Sainsbury’s has defended its record on campylobacter after new FSA test results found almost 18% of its chicken tested positive for the highest levels of the bug.
The latest results of the FSA’s campylobacter survey (published on 25 February) revealed the total percentage of supermarket chickens found with levels of the bug greater than 1,000 colony forming units per gram (cfu/g), had fallen from 14.9% during the previous quarter to 11% between October and December 2015.
Supermarket chickens found with any presence of campylobacter also fell according to the survey, down from 74% between October and December 2014 to 59% during the same period last year.
However, Sainsbury’s came in above the industry average, with 17.6% of its chicken found to be contaminated at levels above 1,000 cfu/g, and 65.7% of its chickens carrying some trace of campylobacter – higher than any other major supermarket.
A spokeswoman for the retailer said it was surprised by the survey’s latest results. “Customer safety is always our top priority,” she insisted. “We’re committed to tackling campylobacter and are looking very closely at these results.”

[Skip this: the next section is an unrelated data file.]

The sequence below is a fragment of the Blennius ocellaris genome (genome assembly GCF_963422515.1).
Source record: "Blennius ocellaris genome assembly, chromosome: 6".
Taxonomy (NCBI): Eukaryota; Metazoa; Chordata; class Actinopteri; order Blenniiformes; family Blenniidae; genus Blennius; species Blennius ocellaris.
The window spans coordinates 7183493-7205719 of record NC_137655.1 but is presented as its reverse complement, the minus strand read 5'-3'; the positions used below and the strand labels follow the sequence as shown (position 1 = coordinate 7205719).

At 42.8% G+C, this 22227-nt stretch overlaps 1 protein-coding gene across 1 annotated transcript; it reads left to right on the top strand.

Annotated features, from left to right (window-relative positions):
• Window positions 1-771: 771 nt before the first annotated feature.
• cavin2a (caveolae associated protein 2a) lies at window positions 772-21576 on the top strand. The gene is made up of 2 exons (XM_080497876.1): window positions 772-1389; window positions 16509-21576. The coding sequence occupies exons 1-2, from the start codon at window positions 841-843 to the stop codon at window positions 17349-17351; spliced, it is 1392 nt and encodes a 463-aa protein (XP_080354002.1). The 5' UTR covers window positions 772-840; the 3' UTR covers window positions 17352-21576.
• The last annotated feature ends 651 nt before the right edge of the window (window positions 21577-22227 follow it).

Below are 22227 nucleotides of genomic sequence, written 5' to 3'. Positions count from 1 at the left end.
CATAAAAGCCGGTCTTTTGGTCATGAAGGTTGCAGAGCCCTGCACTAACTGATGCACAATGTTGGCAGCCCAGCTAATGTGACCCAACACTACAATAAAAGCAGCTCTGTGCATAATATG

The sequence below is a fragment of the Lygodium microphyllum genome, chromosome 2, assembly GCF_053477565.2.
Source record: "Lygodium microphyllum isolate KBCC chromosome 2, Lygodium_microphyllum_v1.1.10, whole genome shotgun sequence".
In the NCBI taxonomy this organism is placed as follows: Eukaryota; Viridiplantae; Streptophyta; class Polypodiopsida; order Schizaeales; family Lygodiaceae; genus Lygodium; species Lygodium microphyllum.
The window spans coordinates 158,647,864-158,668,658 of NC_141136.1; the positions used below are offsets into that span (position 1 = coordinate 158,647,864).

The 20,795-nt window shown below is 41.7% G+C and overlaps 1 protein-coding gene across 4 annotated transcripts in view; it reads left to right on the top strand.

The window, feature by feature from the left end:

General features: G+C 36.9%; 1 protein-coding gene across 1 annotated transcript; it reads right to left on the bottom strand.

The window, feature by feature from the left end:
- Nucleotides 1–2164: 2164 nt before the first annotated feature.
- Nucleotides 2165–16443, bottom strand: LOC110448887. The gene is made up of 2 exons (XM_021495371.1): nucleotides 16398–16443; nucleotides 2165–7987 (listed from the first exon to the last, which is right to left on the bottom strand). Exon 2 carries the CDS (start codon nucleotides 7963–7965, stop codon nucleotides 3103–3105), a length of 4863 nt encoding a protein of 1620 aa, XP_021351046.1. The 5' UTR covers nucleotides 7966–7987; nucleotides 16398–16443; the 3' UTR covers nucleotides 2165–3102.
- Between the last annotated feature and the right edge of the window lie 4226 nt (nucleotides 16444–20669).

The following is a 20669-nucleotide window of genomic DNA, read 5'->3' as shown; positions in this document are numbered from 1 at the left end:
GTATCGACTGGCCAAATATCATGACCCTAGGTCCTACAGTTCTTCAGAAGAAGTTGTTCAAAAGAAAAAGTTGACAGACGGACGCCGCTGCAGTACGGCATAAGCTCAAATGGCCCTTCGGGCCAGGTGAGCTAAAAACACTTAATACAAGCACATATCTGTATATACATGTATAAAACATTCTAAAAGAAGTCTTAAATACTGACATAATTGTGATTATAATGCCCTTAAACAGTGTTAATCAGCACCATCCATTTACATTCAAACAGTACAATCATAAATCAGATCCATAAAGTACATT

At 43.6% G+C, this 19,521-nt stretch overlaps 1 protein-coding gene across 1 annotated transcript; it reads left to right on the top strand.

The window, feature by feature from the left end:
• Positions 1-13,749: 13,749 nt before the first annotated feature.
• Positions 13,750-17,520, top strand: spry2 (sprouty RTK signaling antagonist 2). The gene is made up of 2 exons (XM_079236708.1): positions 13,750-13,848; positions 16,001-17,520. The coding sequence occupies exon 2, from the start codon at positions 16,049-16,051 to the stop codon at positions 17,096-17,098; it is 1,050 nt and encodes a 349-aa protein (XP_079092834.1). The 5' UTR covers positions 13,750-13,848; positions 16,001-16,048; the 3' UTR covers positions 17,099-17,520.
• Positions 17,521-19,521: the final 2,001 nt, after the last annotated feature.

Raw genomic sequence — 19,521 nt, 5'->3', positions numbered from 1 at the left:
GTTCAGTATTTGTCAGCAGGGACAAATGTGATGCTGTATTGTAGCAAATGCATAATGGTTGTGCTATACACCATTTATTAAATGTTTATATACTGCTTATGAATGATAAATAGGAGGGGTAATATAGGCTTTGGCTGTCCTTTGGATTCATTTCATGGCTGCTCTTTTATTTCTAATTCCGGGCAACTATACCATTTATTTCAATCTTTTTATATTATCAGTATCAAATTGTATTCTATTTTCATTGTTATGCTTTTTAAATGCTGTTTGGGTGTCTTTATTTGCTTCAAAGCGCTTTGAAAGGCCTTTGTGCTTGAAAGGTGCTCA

Sainsbury’s own test results had shown it was making progress, she claimed, with the highest levels of contamination falling from 10.7% during the last quarter of 2014 to 7.6% in the corresponding period last year.
“Following a year of investment in new technology and ways of working, we are confident that we will achieve our aim of being amongst the best and better than the industry average,” she said.
FSA director of policy Steve Wearne hailed the latest campylobacter survey results as a “step in the right direction” for retailers, although the industry has still not met its agreed target to reduce the highest contamination levels to 7%.